A cross-ideological alliance of tea partyists, good government-types and traditional Republicans in pursuit of ethics reform in the state Capitol will unveil its demands this morning.
Bob Irvin, the former state GOP legislator and past chairman of Common Cause Georgia will have the mike. Other groups include the Georgia chapter of Tea Party Patriots, Georgia Watch, and Ray Boyd, the former candidate for governor.
Timing is everything in politics. Look for a federal lawsuit alleging that Jack Murphy, chairman of the state Senate banking committee, to be a major topic at the 11 a.m. presser.
Murphy told the AJC on Wednesday that he has no plans to resign his spot as a chief advocate for banking legislation in the Capitol. He issued this statement, which we reproduce in its entirety:
“First, I must point out that I am limited in what I can say regarding my involvement with Integrity Bank and the FDIC.
“Although I have not yet been served with the lawsuit, I have been advised by an attorney that a lawsuit does exist and I should limit my comments for the standard legal reasons.
“That said: it is important to note that I was one member of a larger board whose members were named in this civil lawsuit.
“I have served on Georgia’s House and Senate Banking and Financial Institutions Committees for eight years. I know Georgia banking laws and I know that I not only followed the letter of the law but the spirit of the law as well.
“This is a civil lawsuit. Portions of this FDIC lawsuit ignore specific aspects of the corporate status of several of the bank’s borrows, to the point where the facts have been twisted.
“What has been printed in the media regarding this lawsuit represents only one side of a complex business arrangement that evolved and grew successfully over the better part of seven years. The board members and I will file answers to this civil suit. As this case proceeds through the court, a clear understanding of the Integrity Bank Board of Directors’ protocol will come to light.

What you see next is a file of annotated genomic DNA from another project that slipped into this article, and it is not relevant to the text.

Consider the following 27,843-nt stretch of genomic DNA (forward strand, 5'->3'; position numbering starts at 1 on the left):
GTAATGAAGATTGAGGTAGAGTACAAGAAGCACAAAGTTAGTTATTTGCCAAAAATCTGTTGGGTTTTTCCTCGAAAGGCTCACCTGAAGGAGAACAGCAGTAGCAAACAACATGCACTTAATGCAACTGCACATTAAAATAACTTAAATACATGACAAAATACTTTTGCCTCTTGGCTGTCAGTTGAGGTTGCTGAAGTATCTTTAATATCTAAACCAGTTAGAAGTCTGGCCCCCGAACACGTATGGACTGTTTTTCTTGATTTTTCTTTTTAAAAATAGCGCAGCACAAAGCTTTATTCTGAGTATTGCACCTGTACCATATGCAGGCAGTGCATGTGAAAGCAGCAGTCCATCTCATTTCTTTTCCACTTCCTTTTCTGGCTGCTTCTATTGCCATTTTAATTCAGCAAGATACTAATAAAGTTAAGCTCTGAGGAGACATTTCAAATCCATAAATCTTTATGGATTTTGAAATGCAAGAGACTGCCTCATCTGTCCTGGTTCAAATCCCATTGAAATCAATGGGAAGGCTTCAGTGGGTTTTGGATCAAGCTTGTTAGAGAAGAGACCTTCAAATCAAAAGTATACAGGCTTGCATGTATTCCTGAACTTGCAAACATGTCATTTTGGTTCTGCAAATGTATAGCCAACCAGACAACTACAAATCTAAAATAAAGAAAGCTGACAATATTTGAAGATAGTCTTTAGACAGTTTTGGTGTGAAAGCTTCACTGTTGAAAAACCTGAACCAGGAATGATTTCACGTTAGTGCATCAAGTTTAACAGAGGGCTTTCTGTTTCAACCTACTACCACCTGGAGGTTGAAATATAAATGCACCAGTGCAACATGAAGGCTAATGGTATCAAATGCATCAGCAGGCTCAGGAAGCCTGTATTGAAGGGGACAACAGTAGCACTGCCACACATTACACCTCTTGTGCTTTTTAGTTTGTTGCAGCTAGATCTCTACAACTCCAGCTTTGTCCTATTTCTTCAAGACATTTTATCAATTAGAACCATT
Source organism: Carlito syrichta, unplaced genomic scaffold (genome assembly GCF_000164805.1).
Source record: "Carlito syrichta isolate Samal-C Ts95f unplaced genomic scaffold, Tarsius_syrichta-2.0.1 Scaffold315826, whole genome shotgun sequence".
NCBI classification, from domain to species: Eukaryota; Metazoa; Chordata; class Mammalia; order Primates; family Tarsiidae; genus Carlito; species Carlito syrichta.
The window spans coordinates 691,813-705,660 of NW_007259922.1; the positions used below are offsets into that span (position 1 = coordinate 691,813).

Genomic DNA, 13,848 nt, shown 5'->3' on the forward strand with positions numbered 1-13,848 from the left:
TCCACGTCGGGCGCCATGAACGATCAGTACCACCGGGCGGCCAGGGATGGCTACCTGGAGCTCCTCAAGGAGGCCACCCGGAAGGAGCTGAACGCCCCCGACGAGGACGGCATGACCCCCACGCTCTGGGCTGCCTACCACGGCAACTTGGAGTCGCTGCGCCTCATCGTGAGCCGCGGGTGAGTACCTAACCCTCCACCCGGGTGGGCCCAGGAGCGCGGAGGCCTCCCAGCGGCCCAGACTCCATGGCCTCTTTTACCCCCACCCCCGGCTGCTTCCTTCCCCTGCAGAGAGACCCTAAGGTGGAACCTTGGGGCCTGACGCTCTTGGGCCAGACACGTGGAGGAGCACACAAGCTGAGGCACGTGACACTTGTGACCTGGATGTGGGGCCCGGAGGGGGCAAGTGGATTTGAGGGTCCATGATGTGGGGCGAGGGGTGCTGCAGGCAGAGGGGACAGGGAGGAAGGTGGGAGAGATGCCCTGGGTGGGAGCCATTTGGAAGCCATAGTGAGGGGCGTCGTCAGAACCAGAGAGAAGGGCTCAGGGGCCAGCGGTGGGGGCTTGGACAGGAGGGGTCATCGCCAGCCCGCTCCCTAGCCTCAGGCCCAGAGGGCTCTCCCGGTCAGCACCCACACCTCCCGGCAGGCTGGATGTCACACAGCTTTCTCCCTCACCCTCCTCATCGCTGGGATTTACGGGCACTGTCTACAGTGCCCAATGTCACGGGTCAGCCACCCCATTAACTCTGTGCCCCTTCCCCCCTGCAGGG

“I also believe it is important to point out that all of the board members lost considerable sums of money for their efforts with Integrity Bank – just as many, many people involved with banks across the state have.
“Again, because this is an ongoing lawsuit, I cannot comment further and I ask the media to respect that. This will be my last statement on this matter until the board’s attorneys recommend otherwise or the lawsuit is dismissed. Any further comment would be unfair to the other board members.”
This morning, the ruling body of the state Senate, the Committee on Assignments, issued the following statement:
“The banking industry has been troubled worldwide, and valuable lessons have been learned from these unfortunate experiences. It is important to remember, this is a civil lawsuit over business practices. Senator Murphy has denied the allegations. It would be improper for anyone to rush to judgment based on mere allegations and without a determination of fact.”
It is unclear whether this spirit of mercy is intended to extend to homeowners behind on their payments.
Up in Washington, the Republican-led House voted to repeal last year’s health care reform efforts by Congress. Democrat John Barrow of Savannah was one of the suprises.
Last year, he voted against the measure. On Wednesday, Barrow voted against its repeal. From the Savannah Morning News:
The law doesn’t solve “the most pressing health care issues this country faces,” he said after the vote, but he also insisted that repeal’s not the answer.